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Transport hubs such as train stations can be difficult places for security services to monitor. People are constantly on the move, departures and arrivals are happening all the time and spotting potential dangers or hazards can be like looking for a needle in a haystack.
What is more, the security systems in train stations tend to be self-contained; that is, they are not in communication with other transport hubs, or even sometimes with the security services. This can make coordinated action in an emergency all but impossible. A major EU-funded project entitled SECUR-ED – due for completion at the end of September 2014 – aims to change all this by establishing new tools to achieve truly integrated monitoring, thus ensuring the highest levels of passenger safety.
With 39 partners and a budget of EUR 40.2 million – the EU is providing EUR 25.5 million in funding – SECUR-ED is one of the largest and most ambitious demonstration projects in European security research. The project started off by identifying possible ways for security personnel across a city to share information during crisis situations. The data gathered in this initial phase then enabled the development of new innovative tools to make closer cooperation a reality. One such tool is a new multi-touch table that enables participants to select data and send it to partners in order to jointly assess any given situation.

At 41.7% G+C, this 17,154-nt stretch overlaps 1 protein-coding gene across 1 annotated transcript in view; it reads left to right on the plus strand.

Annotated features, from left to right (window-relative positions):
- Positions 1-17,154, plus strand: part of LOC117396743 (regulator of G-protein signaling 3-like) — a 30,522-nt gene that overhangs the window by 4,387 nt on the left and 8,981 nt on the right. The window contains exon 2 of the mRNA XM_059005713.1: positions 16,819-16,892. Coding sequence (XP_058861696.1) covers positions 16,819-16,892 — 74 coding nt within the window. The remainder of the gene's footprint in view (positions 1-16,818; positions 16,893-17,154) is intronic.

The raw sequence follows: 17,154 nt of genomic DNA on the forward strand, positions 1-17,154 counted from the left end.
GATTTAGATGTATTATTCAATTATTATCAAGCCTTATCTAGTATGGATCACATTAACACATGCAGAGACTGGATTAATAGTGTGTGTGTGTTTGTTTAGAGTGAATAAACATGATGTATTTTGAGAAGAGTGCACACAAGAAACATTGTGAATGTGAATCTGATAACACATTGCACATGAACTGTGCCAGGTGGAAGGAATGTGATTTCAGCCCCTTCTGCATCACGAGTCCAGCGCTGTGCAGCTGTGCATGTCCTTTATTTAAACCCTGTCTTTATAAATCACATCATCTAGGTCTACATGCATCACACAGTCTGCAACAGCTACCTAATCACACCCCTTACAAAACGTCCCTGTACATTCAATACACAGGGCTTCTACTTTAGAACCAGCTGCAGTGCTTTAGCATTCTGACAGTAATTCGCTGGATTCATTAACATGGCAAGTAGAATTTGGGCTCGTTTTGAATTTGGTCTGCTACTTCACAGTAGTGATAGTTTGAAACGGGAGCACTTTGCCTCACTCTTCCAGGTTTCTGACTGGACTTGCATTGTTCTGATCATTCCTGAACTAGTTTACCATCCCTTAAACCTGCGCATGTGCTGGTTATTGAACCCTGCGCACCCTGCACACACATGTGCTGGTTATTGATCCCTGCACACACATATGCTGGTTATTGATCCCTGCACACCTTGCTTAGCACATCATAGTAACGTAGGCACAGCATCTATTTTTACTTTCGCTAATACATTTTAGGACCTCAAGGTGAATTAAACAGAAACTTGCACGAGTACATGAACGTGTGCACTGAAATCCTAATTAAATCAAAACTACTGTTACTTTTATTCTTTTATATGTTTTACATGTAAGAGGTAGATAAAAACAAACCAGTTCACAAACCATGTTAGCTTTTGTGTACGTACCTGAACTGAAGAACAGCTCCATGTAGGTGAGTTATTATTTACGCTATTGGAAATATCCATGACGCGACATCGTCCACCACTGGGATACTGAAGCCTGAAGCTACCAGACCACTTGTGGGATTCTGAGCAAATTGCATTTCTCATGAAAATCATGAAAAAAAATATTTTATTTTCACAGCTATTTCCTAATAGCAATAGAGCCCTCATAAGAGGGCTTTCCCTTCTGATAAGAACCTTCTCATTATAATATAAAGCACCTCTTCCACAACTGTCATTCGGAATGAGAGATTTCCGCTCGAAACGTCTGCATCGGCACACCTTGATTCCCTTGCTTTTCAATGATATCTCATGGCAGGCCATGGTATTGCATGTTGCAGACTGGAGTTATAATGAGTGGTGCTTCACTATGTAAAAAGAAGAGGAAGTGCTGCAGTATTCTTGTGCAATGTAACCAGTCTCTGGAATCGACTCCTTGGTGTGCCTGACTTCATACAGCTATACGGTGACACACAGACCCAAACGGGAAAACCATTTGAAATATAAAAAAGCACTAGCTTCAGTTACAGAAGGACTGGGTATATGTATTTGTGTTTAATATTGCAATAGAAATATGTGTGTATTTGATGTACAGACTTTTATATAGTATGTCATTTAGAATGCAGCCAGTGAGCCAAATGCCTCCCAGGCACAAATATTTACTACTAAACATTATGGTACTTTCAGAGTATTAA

The SECUR-ED project has also worked on improving inter-city collaboration, and run a series of demonstrations to assess feasibility and effectiveness in connecting railroad networks in Berlin, Madrid, Milan and Paris. One such test run involved, for example, an ‘unauthorised party’ slipping into a railroad storage depot in Milan, which staff at the control centre were able to detect with the aid of a heat-sensitive camera and a zoom-lens camera.
In a demonstration of potential cross-city cooperation, researchers in Madrid transmitted an image of a suspicious individual to the city’s buses. Cameras in the buses were then able to compare the faces of boarding passengers with that of the target individual. If the face was a match, the system dispatched an automatic message to the bus driver and the control centre. In Paris, a demonstration was organised to evaluate the effectiveness of new technology in the prevention of different attacks – explosive, toxic/chemical and radioactive – while the network and IT systems were assessed for their vulnerability against cyber attacks.
All in all, this project has the potential to significantly improve mass transportation security, through upgraded targeted surveillance technology and facilitating much greater cooperation between partners across Europe. Indeed, the success of the demonstrations has shown that cross-border collaboration can be an effective means of achieving results. Furthermore this is only the beginning; a group of medium size cities will now take up the research in order to assess their own risks, and design their own solutions through adapted demonstrations.
The closing conference of SECUR-ED is scheduled to take place on 17 September in Brussels. In addition, the project will be presented at Future Security 2014, the security research conference in Berlin, from 16 to 18 September.